There is a (not so much) small revolution at Google: the Android team and the one for hardware products (Pixel, mainly) come together in one, under the aegis of the historic Pixel boss Rick Osterloh, who we remember comes from Motorola. The team will formally be called Products and Devices; Hiroshi Lockheimer, who led the development of Android for a few years, will take on other tasks within the Alphabet/Google group.

The key to understanding this decision is, guess what?, artificial intelligence. Osterloh, who along with CEO Sundar Pichai announced the news in the past few hours, says that by consolidating the two departments it will be possible to implement full-stack innovations when needed, reducing internal bureaucracy and simplifying communication. Osterloh gives the example of the Google Camera:

“You had to have a thorough understanding of hardware systems, from sensors to ISPs, at all levels of the software stack. And, at the time, all the early HDR and ML models that did camera processing… and I think hardware/software/AI integration really showed how AI could totally transform the user experience. This was important. And it’s even more true today.”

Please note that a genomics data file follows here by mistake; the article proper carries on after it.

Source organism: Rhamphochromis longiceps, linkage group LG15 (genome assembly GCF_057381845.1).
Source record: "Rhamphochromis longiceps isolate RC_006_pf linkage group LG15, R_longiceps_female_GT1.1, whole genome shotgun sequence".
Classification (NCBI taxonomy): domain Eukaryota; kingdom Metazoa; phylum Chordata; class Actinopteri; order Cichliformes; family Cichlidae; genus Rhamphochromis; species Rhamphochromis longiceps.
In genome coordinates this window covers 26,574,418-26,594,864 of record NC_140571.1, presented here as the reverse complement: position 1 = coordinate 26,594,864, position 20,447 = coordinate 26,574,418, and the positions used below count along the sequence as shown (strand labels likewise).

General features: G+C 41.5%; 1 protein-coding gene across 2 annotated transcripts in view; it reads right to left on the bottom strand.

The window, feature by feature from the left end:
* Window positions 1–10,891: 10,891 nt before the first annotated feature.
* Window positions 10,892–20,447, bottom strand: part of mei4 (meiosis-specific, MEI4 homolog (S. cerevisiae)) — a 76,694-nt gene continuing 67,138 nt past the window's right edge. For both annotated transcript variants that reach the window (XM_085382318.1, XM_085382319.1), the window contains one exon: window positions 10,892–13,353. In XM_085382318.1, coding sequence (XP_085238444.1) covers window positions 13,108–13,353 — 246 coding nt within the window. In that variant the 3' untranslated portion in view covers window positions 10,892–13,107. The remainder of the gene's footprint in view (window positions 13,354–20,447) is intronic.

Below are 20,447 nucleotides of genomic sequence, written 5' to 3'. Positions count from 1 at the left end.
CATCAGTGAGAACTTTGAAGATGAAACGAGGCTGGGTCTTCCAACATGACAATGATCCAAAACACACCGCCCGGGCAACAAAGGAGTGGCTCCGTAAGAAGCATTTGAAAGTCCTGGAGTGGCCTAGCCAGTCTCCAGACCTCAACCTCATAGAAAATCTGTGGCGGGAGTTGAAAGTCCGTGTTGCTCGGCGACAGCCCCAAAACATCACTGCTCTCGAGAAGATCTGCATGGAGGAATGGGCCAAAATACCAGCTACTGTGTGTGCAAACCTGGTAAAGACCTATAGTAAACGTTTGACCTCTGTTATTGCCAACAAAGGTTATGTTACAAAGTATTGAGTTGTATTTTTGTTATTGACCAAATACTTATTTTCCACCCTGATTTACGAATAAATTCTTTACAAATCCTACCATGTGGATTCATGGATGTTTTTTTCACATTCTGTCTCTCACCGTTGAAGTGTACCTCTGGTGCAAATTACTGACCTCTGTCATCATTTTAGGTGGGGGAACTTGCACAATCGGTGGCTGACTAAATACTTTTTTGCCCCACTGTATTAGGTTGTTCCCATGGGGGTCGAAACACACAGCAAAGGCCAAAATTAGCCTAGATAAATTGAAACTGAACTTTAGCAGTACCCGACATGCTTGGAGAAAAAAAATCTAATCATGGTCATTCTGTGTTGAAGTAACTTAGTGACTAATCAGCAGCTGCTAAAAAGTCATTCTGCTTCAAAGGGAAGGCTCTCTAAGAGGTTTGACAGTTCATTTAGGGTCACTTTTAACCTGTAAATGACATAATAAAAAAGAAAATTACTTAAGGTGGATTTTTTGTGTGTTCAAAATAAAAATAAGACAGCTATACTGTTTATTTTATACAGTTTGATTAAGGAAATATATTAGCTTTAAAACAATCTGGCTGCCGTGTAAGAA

The same reasoning applies to GPUs (which of course Google develops more with interest in AI than in gaming, multimedia and the like). Google is investing a lot of resources to compete with NVIDIA, and having closer contact between those who develop the chip and those who then create the machine learning algorithms will make it easier to communicate their respective needs and feedback.

Osterloh, Lockheimer and Pichai explain that this big merger of teams had been in the works for about two years, and that finally now all the stars have aligned to implement it. After all, Osterloh and more generally Google has put artificial intelligence in the foreground since the first Pixel smartphone, now almost nine years ago. However, it is interesting to note how, in the past, Google has purposely kept the two teams separate to avoid the risk of other Android device makers feeling overshadowed.

It is clear that today (but in reality it has already been for a couple of years) Google’s ambitions and interests have changed radically, and if before the Pixels could be a bit niche products, now the intention is to become real protagonists. Of course, you can’t improvise as a device manufacturer overnight, especially at this level, but by now the Pixel initiative has reached an excellent level of maturity.